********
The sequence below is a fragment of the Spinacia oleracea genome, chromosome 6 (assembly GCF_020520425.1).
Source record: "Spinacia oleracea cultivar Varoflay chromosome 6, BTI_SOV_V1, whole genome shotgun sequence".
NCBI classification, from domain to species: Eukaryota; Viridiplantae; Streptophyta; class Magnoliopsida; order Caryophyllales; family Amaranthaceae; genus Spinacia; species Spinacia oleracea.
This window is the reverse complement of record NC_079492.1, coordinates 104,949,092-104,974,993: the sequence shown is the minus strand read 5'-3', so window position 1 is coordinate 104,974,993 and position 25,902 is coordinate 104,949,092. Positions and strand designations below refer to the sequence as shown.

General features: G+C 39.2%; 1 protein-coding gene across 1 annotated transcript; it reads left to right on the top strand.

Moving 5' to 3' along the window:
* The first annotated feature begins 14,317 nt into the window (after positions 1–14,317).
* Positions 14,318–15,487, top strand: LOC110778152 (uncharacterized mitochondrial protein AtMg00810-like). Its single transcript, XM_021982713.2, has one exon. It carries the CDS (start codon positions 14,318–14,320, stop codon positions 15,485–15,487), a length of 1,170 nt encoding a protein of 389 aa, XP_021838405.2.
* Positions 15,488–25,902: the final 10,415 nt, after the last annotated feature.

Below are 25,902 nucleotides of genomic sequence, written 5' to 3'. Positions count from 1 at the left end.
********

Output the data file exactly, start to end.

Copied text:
The sequence below is a fragment of the Spinacia oleracea genome, chromosome 6 (assembly GCF_020520425.1).
Source record: "Spinacia oleracea cultivar Varoflay chromosome 6, BTI_SOV_V1, whole genome shotgun sequence".
NCBI classification, from domain to species: Eukaryota; Viridiplantae; Streptophyta; class Magnoliopsida; order Caryophyllales; family Amaranthaceae; genus Spinacia; species Spinacia oleracea.
This window is the reverse complement of record NC_079492.1, coordinates 104,949,092-104,974,993: the sequence shown is the minus strand read 5'-3', so window position 1 is coordinate 104,974,993 and position 25,902 is coordinate 104,949,092. Positions and strand designations below refer to the sequence as shown.

General features: G+C 39.2%; 1 protein-coding gene across 1 annotated transcript; it reads left to right on the top strand.

Moving 5' to 3' along the window:
* The first annotated feature begins 14,317 nt into the window (after positions 1–14,317).
* Positions 14,318–15,487, top strand: LOC110778152 (uncharacterized mitochondrial protein AtMg00810-like). Its single transcript, XM_021982713.2, has one exon. It carries the CDS (start codon positions 14,318–14,320, stop codon positions 15,485–15,487), a length of 1,170 nt encoding a protein of 389 aa, XP_021838405.2.
* Positions 15,488–25,902: the final 10,415 nt, after the last annotated feature.

Below are 25,902 nucleotides of genomic sequence, written 5' to 3'. Positions count from 1 at the left end.